Photo: Randy Mayor; Styling: Jan Gautro
Yield
6 servings

Be sure to reserve the shells after peeling the shrimp; you'll need them to make the broth. Bouillabaisse is a classic Provençal seafood stew.

How to Make It

Step 1

Heat a medium saucepan over medium heat. Coat pan with cooking spray. Add shrimp shells to pan; cook 3 minutes, stirring frequently. Add 1/2 cup celery, 1/2 cup carrot, and 1/2 cup onion to pan; cook 1 minute, stirring occasionally. Stir in 2 1/2 cups water, peppercorns, and bay leaf; bring to a boil. Reduce heat, and simmer 30 minutes, stirring occasionally. Strain mixture through a sieve over a bowl; discard solids.

Step 2

Heat oil in a large saucepan over medium heat. Add remaining 1/2 cup celery, 1/2 cup carrot, and 1/2 cup onion to pan; cook 3 minutes, stirring occasionally. Add bell pepper; cook 1 minute, stirring occasionally. Stir in tomato, garlic, curry paste, and rind; cook 2 minutes, stirring frequently. Stir in broth mixture and coconut milk; bring to a boil. Add clams and mussels. Cover, reduce heat, and cook 2 minutes or until clams and mussels open. Remove from heat; discard any unopened shells. Stir in shrimp, basil, and remaining ingredients except lime wedges. Cover and let stand 5 minutes or until shrimp and halibut are done. Discard lime rind. Place 2 clams and 2 mussels in each of 6 bowls. Divide shrimp and fish evenly among bowls. Ladle 2/3 cup broth mixture over each serving. Serve with lime wedges, if desired.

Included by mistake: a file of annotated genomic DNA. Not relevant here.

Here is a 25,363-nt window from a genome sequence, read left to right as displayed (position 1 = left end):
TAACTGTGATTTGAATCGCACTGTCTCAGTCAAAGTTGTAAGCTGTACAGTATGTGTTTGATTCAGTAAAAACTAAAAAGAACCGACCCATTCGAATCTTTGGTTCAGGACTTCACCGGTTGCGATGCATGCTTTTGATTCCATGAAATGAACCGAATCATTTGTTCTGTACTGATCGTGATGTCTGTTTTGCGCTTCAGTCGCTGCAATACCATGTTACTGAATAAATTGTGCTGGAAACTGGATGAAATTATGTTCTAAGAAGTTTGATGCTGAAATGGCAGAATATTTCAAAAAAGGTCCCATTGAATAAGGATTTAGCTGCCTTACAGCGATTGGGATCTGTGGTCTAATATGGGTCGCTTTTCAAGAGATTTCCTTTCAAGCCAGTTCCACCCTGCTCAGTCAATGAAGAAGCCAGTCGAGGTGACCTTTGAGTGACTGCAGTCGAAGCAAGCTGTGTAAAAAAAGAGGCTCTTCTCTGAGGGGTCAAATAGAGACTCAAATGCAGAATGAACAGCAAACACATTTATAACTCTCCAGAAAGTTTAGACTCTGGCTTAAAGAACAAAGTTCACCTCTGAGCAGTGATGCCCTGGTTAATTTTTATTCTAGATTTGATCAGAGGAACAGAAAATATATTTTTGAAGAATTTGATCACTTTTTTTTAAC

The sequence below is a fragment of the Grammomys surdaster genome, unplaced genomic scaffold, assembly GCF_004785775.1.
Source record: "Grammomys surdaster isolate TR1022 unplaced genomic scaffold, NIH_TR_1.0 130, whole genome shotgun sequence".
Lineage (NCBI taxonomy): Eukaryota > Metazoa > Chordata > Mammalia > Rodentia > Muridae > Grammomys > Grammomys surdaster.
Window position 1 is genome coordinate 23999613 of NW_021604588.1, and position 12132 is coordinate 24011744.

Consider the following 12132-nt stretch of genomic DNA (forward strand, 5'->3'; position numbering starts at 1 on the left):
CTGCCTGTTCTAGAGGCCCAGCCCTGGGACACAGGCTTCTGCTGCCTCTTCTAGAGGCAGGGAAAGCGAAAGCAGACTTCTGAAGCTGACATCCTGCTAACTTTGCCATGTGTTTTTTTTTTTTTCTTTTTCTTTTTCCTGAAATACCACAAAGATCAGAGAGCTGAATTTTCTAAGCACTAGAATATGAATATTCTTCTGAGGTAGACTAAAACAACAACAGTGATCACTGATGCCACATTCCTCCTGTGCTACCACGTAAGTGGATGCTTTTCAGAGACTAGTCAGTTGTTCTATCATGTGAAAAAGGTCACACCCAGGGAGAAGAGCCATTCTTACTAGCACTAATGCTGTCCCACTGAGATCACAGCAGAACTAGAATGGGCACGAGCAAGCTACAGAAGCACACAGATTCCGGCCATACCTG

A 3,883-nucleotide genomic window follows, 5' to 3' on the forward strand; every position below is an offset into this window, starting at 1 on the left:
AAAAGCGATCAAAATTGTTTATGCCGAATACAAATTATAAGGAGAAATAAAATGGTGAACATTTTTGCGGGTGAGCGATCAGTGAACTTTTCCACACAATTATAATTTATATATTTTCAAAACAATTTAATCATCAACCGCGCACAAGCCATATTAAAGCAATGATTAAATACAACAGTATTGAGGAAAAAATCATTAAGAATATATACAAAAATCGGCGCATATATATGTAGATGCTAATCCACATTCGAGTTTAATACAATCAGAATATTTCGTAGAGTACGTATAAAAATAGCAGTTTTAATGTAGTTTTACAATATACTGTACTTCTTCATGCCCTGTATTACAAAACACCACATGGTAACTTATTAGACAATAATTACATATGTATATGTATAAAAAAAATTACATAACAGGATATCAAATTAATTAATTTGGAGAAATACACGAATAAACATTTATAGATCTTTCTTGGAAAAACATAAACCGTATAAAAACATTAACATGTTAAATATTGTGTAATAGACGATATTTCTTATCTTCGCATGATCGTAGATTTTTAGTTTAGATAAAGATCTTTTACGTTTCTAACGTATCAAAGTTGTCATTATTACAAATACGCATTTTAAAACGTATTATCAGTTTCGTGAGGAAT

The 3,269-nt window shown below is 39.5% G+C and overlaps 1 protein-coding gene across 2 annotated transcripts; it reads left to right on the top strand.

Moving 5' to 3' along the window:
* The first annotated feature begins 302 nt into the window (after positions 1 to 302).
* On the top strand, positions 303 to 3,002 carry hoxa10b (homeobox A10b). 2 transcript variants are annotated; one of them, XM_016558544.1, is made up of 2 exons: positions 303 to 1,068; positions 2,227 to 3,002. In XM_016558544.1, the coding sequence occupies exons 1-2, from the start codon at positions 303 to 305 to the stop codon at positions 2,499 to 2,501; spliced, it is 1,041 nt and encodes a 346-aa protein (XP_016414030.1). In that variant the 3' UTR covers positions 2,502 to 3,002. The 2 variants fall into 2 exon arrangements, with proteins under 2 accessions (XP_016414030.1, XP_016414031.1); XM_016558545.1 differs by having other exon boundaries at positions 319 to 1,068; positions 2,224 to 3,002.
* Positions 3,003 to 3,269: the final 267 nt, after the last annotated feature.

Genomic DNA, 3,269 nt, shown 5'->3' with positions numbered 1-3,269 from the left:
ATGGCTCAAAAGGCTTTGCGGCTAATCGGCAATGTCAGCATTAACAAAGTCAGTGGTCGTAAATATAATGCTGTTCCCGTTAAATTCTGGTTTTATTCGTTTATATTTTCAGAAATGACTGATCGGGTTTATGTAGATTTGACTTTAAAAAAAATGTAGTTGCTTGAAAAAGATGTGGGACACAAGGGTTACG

Step 3

Wine note: In the south of France, bouillabaisse is traditionally served with a dry rosé. And dry rosé is the best choice even with this not-so-traditional version. The kick of the red curry paste and cilantro, plus the exotic thick creaminess of the coconut milk, need a refreshing wine that has more weight and power than a white. Try any number of rosés from California. One of my favorites: Saxon Brown Flora Ranch Rosé 2006 from Chalk Hill ($20). —Karen MacNeil

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